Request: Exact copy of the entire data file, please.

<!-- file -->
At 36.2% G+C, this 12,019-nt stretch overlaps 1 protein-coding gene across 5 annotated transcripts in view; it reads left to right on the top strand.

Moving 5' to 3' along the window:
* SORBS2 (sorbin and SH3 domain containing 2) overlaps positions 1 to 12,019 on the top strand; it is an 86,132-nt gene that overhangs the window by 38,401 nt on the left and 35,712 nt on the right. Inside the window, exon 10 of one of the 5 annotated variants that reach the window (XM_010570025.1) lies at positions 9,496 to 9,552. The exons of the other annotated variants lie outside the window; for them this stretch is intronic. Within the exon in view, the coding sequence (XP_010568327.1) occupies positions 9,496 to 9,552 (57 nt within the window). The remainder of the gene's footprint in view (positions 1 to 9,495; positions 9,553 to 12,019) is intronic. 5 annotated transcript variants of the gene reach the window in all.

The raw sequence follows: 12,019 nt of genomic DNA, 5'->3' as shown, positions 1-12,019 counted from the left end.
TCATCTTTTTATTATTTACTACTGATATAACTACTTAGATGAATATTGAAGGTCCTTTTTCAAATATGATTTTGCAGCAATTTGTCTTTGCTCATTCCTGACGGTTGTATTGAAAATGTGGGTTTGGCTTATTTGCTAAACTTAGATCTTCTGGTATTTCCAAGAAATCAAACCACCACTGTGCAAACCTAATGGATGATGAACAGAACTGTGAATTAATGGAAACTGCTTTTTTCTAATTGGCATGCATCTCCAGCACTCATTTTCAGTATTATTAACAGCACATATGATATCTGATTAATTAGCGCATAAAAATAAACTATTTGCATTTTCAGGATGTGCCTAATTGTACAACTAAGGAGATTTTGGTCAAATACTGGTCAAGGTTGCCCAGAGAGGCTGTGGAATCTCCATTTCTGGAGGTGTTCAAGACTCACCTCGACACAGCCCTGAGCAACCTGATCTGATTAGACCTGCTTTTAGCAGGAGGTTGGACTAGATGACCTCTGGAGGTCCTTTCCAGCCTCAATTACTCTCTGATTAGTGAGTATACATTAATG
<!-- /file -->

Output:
At 36.2% G+C, this 12,019-nt stretch overlaps 1 protein-coding gene across 5 annotated transcripts in view; it reads left to right on the top strand.

Moving 5' to 3' along the window:
* SORBS2 (sorbin and SH3 domain containing 2) overlaps positions 1 to 12,019 on the top strand; it is an 86,132-nt gene that overhangs the window by 38,401 nt on the left and 35,712 nt on the right. Inside the window, exon 10 of one of the 5 annotated variants that reach the window (XM_010570025.1) lies at positions 9,496 to 9,552. The exons of the other annotated variants lie outside the window; for them this stretch is intronic. Within the exon in view, the coding sequence (XP_010568327.1) occupies positions 9,496 to 9,552 (57 nt within the window). The remainder of the gene's footprint in view (positions 1 to 9,495; positions 9,553 to 12,019) is intronic. 5 annotated transcript variants of the gene reach the window in all.

The raw sequence follows: 12,019 nt of genomic DNA, 5'->3' as shown, positions 1-12,019 counted from the left end.
TCATCTTTTTATTATTTACTACTGATATAACTACTTAGATGAATATTGAAGGTCCTTTTTCAAATATGATTTTGCAGCAATTTGTCTTTGCTCATTCCTGACGGTTGTATTGAAAATGTGGGTTTGGCTTATTTGCTAAACTTAGATCTTCTGGTATTTCCAAGAAATCAAACCACCACTGTGCAAACCTAATGGATGATGAACAGAACTGTGAATTAATGGAAACTGCTTTTTTCTAATTGGCATGCATCTCCAGCACTCATTTTCAGTATTATTAACAGCACATATGATATCTGATTAATTAGCGCATAAAAATAAACTATTTGCATTTTCAGGATGTGCCTAATTGTACAACTAAGGAGATTTTGGTCAAATACTGGTCAAGGTTGCCCAGAGAGGCTGTGGAATCTCCATTTCTGGAGGTGTTCAAGACTCACCTCGACACAGCCCTGAGCAACCTGATCTGATTAGACCTGCTTTTAGCAGGAGGTTGGACTAGATGACCTCTGGAGGTCCTTTCCAGCCTCAATTACTCTCTGATTAGTGAGTATACATTAATG